Commercial air travel poses no special risks to a healthy pregnant woman or her fetus.Each airline has policies regarding pregnancy and flying; it is always safest to check with the airline when booking reservations because some will require medical forms to be completed. International travel may be permitted until the 32nd week of gestation. A pregnant woman should be advised always to carry documentation stating her expected date of delivery.
During the flight:
An aisle seat at the bulkhead will provide the most space and comfort, but a seat over the wing in the midplane region will give the smoothest ride;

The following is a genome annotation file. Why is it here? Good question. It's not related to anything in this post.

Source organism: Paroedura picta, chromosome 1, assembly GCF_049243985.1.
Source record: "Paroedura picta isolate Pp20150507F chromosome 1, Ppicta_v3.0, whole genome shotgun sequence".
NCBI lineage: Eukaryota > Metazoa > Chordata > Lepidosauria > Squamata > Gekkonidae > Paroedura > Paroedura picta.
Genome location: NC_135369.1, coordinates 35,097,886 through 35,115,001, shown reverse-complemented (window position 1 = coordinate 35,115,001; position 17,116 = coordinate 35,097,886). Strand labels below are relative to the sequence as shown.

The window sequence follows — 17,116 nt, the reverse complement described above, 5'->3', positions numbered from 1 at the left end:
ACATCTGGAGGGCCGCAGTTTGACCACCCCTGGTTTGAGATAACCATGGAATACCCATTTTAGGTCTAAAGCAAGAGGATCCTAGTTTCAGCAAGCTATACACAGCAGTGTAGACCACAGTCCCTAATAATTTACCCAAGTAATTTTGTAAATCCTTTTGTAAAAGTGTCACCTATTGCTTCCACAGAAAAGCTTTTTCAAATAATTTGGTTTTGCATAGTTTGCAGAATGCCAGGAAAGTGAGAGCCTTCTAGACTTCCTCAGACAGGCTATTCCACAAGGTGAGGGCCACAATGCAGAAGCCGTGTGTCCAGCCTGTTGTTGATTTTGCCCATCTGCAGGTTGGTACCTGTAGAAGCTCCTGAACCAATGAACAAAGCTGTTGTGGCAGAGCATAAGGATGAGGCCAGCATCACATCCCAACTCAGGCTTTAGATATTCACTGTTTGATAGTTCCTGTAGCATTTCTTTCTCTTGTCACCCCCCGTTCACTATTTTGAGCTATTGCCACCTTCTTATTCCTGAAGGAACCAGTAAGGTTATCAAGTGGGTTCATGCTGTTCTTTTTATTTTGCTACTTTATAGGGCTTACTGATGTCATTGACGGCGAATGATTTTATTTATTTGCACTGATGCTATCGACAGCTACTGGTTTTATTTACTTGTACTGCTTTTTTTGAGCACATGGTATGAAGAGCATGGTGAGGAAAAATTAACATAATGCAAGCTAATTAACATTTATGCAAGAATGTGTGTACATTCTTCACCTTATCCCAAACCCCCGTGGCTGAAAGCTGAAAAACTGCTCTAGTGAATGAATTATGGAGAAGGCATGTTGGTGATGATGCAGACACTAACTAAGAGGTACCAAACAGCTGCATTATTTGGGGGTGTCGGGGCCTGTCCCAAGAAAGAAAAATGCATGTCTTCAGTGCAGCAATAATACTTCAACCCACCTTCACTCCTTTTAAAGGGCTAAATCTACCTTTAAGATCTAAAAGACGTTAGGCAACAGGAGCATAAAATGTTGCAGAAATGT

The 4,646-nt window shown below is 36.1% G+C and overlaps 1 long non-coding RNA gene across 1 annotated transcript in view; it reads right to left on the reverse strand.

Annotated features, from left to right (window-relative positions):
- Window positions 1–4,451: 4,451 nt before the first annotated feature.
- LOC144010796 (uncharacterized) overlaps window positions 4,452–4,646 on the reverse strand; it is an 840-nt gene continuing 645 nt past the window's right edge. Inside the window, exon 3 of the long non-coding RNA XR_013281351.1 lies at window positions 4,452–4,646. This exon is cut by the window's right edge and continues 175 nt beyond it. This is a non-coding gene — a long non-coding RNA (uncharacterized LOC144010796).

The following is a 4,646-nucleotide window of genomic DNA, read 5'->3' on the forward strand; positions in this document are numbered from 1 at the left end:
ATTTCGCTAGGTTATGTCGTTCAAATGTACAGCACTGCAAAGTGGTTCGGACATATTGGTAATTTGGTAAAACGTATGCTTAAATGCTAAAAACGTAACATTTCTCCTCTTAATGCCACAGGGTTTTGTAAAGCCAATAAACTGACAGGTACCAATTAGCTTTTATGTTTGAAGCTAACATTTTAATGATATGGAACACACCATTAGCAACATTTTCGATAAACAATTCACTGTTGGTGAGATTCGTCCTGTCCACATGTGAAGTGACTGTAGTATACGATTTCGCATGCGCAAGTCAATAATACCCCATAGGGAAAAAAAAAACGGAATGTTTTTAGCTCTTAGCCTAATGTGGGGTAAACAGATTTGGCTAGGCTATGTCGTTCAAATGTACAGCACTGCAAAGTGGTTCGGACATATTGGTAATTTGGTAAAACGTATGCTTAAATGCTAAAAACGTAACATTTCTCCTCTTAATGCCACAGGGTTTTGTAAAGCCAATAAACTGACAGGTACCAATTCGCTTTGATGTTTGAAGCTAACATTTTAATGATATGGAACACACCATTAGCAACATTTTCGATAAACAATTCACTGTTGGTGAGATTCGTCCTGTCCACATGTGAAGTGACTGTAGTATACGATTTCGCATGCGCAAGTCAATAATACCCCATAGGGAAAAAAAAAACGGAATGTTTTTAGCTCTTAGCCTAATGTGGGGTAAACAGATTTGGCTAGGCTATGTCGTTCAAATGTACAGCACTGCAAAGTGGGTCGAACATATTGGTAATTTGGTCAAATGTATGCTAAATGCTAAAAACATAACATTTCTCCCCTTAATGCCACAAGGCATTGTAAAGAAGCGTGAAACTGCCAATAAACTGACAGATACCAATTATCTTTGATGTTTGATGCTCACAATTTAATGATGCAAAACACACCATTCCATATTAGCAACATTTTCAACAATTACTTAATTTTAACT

Take a walk every half hour during a smooth flight and
The safety belt should always be fastened at the pelvic level;
Flex and extend ankles frequently to prevent phlebitis;
Fluids should be taken liberally because of the dehydrating effect of the low humidity in aircraft cabins.
Air travel is not recommended for infants less than 7 days old. For premature babies, medical advice should be sought in each case. Changes in cabin air pressure may cause distress to infants, which can be alleviated by feeding or giving a pacifier to stimulate swallowing. Infants are more susceptible to dehydration than older children and adults. Adequate fluid intake should be maintained before and during the flight. Extra fluid (water or diluted juice) should be provided periodically during long flights.
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